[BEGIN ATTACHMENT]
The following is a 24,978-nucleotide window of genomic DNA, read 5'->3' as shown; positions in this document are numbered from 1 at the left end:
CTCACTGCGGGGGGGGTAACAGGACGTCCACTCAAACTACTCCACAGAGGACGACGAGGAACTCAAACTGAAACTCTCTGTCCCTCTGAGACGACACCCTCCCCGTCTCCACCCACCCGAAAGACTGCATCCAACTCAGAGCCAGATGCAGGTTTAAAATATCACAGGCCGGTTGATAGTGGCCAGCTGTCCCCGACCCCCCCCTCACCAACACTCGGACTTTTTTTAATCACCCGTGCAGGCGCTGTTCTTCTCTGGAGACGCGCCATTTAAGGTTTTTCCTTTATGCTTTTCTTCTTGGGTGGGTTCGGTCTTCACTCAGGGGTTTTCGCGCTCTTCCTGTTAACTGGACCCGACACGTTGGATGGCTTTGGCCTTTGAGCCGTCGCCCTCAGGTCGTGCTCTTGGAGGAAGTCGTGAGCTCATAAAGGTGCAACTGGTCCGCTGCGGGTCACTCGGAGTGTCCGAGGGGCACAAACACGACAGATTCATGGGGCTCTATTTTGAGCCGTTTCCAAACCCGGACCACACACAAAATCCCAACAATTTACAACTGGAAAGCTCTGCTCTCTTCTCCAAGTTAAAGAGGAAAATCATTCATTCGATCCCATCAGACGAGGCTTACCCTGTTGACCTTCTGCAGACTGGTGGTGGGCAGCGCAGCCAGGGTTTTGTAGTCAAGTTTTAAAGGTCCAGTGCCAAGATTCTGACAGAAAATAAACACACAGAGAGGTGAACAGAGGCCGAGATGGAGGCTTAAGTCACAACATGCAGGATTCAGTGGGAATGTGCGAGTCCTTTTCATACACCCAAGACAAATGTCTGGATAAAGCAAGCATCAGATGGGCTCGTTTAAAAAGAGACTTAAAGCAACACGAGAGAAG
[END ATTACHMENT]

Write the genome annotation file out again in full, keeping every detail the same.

The following is a 24,978-nucleotide window of genomic DNA, read 5'->3' as shown; positions in this document are numbered from 1 at the left end:
CTCACTGCGGGGGGGGTAACAGGACGTCCACTCAAACTACTCCACAGAGGACGACGAGGAACTCAAACTGAAACTCTCTGTCCCTCTGAGACGACACCCTCCCCGTCTCCACCCACCCGAAAGACTGCATCCAACTCAGAGCCAGATGCAGGTTTAAAATATCACAGGCCGGTTGATAGTGGCCAGCTGTCCCCGACCCCCCCCTCACCAACACTCGGACTTTTTTTAATCACCCGTGCAGGCGCTGTTCTTCTCTGGAGACGCGCCATTTAAGGTTTTTCCTTTATGCTTTTCTTCTTGGGTGGGTTCGGTCTTCACTCAGGGGTTTTCGCGCTCTTCCTGTTAACTGGACCCGACACGTTGGATGGCTTTGGCCTTTGAGCCGTCGCCCTCAGGTCGTGCTCTTGGAGGAAGTCGTGAGCTCATAAAGGTGCAACTGGTCCGCTGCGGGTCACTCGGAGTGTCCGAGGGGCACAAACACGACAGATTCATGGGGCTCTATTTTGAGCCGTTTCCAAACCCGGACCACACACAAAATCCCAACAATTTACAACTGGAAAGCTCTGCTCTCTTCTCCAAGTTAAAGAGGAAAATCATTCATTCGATCCCATCAGACGAGGCTTACCCTGTTGACCTTCTGCAGACTGGTGGTGGGCAGCGCAGCCAGGGTTTTGTAGTCAAGTTTTAAAGGTCCAGTGCCAAGATTCTGACAGAAAATAAACACACAGAGAGGTGAACAGAGGCCGAGATGGAGGCTTAAGTCACAACATGCAGGATTCAGTGGGAATGTGCGAGTCCTTTTCATACACCCAAGACAAATGTCTGGATAAAGCAAGCATCAGATGGGCTCGTTTAAAAAGAGACTTAAAGCAACACGAGAGAAG